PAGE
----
More akin to the FiiO M11 than the R5, the DX160 uses a mix of dial and physical buttons on a single panel. The R5 splits duties on both panels with two volume buttons on the left and the playback on the right with power.
The DX160 prefers the FiiO method with a rotary volume dial plus playback buttons all on a single panel, (right side). Power/LCD control button is housed on the top panel which is the norm for iBasso. You can also customize or lock your controls on the left pane via Android which is common for Oreo DAP players.
The only color commentary I noted about the DX160 physical button and dial configuration is just how flush or tight they are to the main housing. Out of the silicone case, it is not much of an issue. However, once you put the silicone case on the volume dial is hard to access and it takes very little pressure on the power button for it to be activated. You definitely need two fingers to really move the volume dial which is awkward.
The DX160 will operate as both a transmitter and a receiver and connect to multiple wireless devices using Bluetooth 5.0. You can also access some app control features though this will largely depend on the apps you are using.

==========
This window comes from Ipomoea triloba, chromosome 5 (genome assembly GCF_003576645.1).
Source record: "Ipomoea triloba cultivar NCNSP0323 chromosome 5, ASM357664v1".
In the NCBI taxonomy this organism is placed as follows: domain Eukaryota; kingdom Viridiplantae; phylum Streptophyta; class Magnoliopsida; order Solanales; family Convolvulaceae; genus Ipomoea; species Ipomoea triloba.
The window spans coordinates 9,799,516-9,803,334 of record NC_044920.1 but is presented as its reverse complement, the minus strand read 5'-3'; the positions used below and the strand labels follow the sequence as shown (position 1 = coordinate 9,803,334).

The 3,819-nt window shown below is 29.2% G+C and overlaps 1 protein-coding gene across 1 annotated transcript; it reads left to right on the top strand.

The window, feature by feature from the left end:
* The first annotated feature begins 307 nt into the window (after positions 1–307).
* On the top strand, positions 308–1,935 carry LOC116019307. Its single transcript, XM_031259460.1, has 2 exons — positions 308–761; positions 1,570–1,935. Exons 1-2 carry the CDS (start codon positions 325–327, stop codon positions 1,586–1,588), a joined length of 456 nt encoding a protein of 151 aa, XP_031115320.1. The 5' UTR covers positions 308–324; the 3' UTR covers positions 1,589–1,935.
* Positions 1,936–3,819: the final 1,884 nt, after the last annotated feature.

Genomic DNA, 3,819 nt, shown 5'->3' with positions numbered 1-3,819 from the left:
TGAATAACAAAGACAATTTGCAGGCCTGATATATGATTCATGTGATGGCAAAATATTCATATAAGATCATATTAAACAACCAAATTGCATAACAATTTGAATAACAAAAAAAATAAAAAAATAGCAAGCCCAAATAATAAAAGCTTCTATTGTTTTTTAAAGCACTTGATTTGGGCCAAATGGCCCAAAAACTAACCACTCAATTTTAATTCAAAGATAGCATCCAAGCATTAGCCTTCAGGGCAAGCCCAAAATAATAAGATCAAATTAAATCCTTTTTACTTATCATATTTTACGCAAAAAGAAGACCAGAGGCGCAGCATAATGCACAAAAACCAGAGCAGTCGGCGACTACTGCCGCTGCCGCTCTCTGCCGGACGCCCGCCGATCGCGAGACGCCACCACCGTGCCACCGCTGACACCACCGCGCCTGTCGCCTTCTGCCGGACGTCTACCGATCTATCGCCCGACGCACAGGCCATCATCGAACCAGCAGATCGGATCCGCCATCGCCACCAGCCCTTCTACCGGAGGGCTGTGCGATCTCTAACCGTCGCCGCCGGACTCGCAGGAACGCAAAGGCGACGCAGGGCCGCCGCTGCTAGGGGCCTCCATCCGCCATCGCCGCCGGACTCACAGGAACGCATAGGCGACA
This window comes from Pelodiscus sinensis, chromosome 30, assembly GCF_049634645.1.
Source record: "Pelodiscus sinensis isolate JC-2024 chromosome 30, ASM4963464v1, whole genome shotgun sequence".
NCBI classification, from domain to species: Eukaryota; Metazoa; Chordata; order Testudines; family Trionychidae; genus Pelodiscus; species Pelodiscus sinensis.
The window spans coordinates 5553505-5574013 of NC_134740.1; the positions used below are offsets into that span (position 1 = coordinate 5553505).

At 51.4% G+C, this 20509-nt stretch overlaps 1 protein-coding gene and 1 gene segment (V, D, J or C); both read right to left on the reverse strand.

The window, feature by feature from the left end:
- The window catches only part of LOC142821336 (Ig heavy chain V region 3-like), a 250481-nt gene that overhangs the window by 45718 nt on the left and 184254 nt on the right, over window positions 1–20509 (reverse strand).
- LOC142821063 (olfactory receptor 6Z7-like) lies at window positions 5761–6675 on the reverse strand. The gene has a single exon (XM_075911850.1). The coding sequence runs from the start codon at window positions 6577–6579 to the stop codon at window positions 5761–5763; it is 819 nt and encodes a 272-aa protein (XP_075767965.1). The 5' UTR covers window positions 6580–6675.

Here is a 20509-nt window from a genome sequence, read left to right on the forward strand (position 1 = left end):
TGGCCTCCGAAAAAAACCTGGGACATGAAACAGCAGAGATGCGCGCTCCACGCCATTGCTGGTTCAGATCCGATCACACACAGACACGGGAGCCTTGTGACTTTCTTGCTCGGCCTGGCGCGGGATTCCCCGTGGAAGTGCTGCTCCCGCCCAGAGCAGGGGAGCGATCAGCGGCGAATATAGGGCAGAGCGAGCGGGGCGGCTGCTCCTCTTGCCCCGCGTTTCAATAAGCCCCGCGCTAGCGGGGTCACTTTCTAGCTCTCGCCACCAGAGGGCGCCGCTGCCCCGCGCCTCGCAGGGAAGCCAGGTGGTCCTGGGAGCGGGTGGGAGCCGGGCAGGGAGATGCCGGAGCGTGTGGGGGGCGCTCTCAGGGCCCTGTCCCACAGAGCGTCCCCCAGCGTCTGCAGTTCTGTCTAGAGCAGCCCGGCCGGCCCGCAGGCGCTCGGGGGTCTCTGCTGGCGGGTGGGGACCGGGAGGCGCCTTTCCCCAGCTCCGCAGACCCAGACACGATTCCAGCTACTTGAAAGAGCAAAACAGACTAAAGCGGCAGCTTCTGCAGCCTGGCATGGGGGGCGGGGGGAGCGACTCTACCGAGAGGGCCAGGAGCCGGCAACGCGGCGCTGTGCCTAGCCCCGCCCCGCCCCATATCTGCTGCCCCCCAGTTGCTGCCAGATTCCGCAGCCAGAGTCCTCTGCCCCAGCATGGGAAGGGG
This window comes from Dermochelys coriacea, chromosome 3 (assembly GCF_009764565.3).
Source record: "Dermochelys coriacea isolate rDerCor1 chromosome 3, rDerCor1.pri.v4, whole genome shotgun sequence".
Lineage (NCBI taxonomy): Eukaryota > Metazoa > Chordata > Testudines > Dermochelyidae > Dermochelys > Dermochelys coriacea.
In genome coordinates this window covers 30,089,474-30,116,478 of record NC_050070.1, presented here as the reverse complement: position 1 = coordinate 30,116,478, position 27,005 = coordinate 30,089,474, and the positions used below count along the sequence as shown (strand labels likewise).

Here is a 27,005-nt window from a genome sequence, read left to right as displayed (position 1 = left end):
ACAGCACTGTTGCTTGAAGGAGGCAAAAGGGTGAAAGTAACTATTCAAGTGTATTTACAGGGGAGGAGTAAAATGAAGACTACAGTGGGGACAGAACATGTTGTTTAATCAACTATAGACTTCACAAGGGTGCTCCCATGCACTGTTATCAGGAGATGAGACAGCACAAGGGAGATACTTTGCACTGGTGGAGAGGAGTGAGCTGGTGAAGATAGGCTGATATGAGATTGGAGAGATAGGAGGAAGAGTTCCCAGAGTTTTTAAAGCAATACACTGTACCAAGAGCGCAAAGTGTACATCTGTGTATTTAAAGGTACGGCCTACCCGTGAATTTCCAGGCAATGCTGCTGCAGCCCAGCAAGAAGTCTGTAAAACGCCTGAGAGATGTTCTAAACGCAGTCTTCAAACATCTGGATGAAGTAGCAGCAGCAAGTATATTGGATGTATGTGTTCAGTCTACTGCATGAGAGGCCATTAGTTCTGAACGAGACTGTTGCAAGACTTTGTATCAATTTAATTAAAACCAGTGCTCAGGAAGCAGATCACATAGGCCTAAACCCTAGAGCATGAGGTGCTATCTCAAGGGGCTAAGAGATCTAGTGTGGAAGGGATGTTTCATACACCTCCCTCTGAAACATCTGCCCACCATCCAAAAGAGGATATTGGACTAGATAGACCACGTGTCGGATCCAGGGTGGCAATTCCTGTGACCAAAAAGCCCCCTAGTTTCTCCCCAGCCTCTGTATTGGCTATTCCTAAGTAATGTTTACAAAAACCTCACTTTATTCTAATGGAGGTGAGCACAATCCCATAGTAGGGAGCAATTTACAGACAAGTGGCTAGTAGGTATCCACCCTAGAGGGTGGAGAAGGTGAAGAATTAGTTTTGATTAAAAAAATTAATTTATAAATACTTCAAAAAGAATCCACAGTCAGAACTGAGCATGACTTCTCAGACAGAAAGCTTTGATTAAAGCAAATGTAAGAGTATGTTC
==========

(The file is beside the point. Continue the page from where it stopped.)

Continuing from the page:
I found it relatively easy to connect my Samsung Note 9 to the DX160 and by simply switching on the ‘Bluetooth DAC+AMP Mode’ in the Bluetooth menu after doing the initial BT pairing process. I was able to automatically stream audio from the Note 9 to the DX160 using any music app. That also included streaming apps such as TIDAL which sound excellent on the DX160 via the Note 9 BT connection.
Because BT5.0 allows Bi-Directional support you can also flip the audio experience and stream your audio from the DX220 to a receiver of your choice such as a smartphone or another DAP since it is backward compatible with BT4.2. I had no issues streaming from the DX160 to the R2R200 Black, for example, or any Bluetooth active wireless speaker within range.